Similar concepts are expressed in a contemporary judgment [63], which states that the EU legislation on posting “is such as to develop the freedom to provide services on a fair basis”, which would be “the main objective pursued by that directive, since it ensures that the terms and conditions of employment of posted workers are as close as possible to those of workers employed by undertakings established in the host Member State, by providing that those posted workers have the benefit of terms and conditions of employment in that Member State that offer greater protection than those provided for” by the original setting of the 1996 Directive. This statement is questionable, as it assumes the rationality of the present EU legislation structure, taking for granted both its consistency with the treaties’principles and its compliance with substantive justice, which, conversely, are to be proved [64]. Indeed, the achievement of the best possible balance between competition promotion and workers’protection can in no way be deemed evident, also accepting the fat that it is the inevitable purpose of the EU law and that enterprise initiative needed such enhancement [65]. With no actual verification of the achievement of the Directive objectives and, therefore, with a predetermined and groundless absolving stance, the judgement confirms the purpose of the EU legislation [66], i.e. it accepts the EU regulation [continua ..]

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5. Cross-border posting and promotion of competition

As rightly observed, posting “is a particular form of mobility or circulation of manpower, but it actually operates as a carrier of national labour mobility with important (…) outcomes for state systems as it is a scheme (…) to be included in the scope of free circulation of services” [75], and this consideration places the overall meaning of directives and amendments thereto [76], at the very beginning of the European debate [77]. The defence of competition has brought conciliation of different objectives back to forefront and, especially, it has questioned the state concept of the workers’protection system [78], if the EU legislation is seen as mechanism to defined the applicable law [79], with an intuition that is correct, albeit with some excess. Indeed, this is not all that Directive 96/71/EC does [80], as it has introduced a specific safeguard, albeit as a compromise and connected to how competition is considered, which should be “fair” [81]. Being referred to several times in the case law [82], this adjective is tautological, as it does not imply any axiological or legal parameters determined by others [83], but rather the equilibrium point as set by the regulation, exactly with relentless defence of its adversarial structure. The result in terms of employers’protection and in terms of employees’protection is the definition of [continua ..]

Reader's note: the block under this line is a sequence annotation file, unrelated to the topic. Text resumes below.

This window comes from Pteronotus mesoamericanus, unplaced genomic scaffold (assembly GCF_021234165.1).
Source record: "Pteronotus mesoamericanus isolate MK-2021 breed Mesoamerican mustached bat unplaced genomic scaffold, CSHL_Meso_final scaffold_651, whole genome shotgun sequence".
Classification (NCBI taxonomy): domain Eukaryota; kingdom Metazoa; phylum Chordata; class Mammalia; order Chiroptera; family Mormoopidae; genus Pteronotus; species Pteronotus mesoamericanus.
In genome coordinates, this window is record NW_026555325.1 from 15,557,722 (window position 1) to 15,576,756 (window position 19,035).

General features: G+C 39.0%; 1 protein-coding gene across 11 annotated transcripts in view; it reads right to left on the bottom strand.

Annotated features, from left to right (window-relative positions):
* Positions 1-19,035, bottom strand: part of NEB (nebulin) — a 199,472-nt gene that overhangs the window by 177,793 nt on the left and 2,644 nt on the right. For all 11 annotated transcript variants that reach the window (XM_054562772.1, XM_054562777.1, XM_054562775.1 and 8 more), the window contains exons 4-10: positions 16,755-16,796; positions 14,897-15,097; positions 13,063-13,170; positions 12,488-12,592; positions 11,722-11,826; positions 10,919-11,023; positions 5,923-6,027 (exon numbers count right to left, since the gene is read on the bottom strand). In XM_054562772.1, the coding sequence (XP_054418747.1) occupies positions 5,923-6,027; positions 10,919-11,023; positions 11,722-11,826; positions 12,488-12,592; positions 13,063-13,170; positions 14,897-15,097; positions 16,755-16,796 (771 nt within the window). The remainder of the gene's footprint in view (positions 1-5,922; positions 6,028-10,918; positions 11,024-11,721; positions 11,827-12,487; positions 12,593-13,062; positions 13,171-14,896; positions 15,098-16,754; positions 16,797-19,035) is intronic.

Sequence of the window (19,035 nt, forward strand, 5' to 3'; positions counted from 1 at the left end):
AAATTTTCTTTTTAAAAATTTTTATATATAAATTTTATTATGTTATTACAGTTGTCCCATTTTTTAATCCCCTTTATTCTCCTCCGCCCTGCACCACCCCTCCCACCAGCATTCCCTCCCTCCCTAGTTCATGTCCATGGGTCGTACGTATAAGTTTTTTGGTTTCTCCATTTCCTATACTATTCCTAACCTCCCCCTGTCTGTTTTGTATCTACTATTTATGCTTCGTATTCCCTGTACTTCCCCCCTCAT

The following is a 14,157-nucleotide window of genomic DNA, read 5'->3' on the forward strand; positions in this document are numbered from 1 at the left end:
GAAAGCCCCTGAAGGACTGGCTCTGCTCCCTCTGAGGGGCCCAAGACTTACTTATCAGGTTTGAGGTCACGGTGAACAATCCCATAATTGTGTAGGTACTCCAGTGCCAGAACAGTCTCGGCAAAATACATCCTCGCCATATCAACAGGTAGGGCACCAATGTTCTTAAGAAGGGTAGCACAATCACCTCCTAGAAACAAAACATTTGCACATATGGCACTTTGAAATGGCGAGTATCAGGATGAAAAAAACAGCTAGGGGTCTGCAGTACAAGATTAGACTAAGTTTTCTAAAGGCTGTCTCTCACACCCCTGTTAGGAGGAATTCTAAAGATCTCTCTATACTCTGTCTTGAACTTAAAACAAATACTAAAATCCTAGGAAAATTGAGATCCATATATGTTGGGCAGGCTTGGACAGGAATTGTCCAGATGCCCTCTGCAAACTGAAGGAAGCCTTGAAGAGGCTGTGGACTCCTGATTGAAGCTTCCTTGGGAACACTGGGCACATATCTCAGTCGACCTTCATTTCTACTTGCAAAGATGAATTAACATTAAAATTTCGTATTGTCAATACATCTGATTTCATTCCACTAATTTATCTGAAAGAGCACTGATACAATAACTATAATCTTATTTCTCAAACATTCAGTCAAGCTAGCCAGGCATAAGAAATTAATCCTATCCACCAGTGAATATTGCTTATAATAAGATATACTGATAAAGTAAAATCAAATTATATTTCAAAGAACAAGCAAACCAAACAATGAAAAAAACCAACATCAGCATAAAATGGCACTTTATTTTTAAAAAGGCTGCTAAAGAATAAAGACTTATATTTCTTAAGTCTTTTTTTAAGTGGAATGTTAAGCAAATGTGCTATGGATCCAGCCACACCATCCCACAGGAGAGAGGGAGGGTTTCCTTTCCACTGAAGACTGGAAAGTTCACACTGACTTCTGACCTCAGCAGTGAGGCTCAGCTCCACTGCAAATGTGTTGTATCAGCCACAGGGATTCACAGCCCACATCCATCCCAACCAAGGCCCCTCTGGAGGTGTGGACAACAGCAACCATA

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6. A recent review of the concept of social dumping and fight against work under illegal conditions

As recently observed, with good insight of the problem, it is “improper to speak of social dumping in a market with no barriers limiting circulation of goods and people, so that it is rather supervisory weakness the factor that actually provides businesses of a given State with a competitive advantage thanks to a whole area where both national and EU laws are not applied and complied with” [96]. Empirical research projects underway aim rather at proving that the shortcomings of the supervisory systems are not concentrated in some settings or areas, but are a general and wide-ranging tendency. Reasoning on the causes of actual non– implementation [97] is essential for any discussion on unlawful undertakings, but it is not exhaustive, it is not enough just talking of the so-called “undeclared work” [98], a traditional expression on unlawfulness [99], but not the most innovative one and, at least in Northern Italy, not the most dangerous one [100]. Even before that, one may wonder whether there is an original fault in the Italian approach and in the EU one, i.e. placing the undertaking paradigm at center state as the driver of labour law, with the naive and implicit belief that only lawful undertakings exist, without considering that the wider and deeper deployment of labour safeguards directed by others generate more alluring temptations in those focused on cost control, through [continua ..]

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NOTE